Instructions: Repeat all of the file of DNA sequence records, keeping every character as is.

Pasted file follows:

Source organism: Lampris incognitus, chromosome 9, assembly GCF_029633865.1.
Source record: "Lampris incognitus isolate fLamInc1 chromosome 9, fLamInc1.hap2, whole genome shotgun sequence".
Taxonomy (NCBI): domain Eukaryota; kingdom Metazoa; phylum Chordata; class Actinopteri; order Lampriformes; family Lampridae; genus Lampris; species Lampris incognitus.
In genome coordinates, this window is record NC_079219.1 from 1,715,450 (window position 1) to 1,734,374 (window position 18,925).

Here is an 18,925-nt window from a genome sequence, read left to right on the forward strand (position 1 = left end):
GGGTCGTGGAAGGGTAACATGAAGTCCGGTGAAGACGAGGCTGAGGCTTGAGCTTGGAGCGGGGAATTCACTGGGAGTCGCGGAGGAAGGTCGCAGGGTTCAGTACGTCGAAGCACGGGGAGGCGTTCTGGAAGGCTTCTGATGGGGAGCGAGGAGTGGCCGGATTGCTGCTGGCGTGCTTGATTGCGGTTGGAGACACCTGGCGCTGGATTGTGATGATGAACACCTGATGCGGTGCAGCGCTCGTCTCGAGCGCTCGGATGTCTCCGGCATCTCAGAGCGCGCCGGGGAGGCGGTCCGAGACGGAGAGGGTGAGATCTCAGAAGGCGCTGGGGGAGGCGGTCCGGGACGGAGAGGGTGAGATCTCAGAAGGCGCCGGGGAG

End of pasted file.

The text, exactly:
Source organism: Lampris incognitus, chromosome 9, assembly GCF_029633865.1.
Source record: "Lampris incognitus isolate fLamInc1 chromosome 9, fLamInc1.hap2, whole genome shotgun sequence".
Taxonomy (NCBI): domain Eukaryota; kingdom Metazoa; phylum Chordata; class Actinopteri; order Lampriformes; family Lampridae; genus Lampris; species Lampris incognitus.
In genome coordinates, this window is record NC_079219.1 from 1,715,450 (window position 1) to 1,734,374 (window position 18,925).

Here is an 18,925-nt window from a genome sequence, read left to right on the forward strand (position 1 = left end):
GGGTCGTGGAAGGGTAACATGAAGTCCGGTGAAGACGAGGCTGAGGCTTGAGCTTGGAGCGGGGAATTCACTGGGAGTCGCGGAGGAAGGTCGCAGGGTTCAGTACGTCGAAGCACGGGGAGGCGTTCTGGAAGGCTTCTGATGGGGAGCGAGGAGTGGCCGGATTGCTGCTGGCGTGCTTGATTGCGGTTGGAGACACCTGGCGCTGGATTGTGATGATGAACACCTGATGCGGTGCAGCGCTCGTCTCGAGCGCTCGGATGTCTCCGGCATCTCAGAGCGCGCCGGGGAGGCGGTCCGAGACGGAGAGGGTGAGATCTCAGAAGGCGCTGGGGGAGGCGGTCCGGGACGGAGAGGGTGAGATCTCAGAAGGCGCCGGGGAG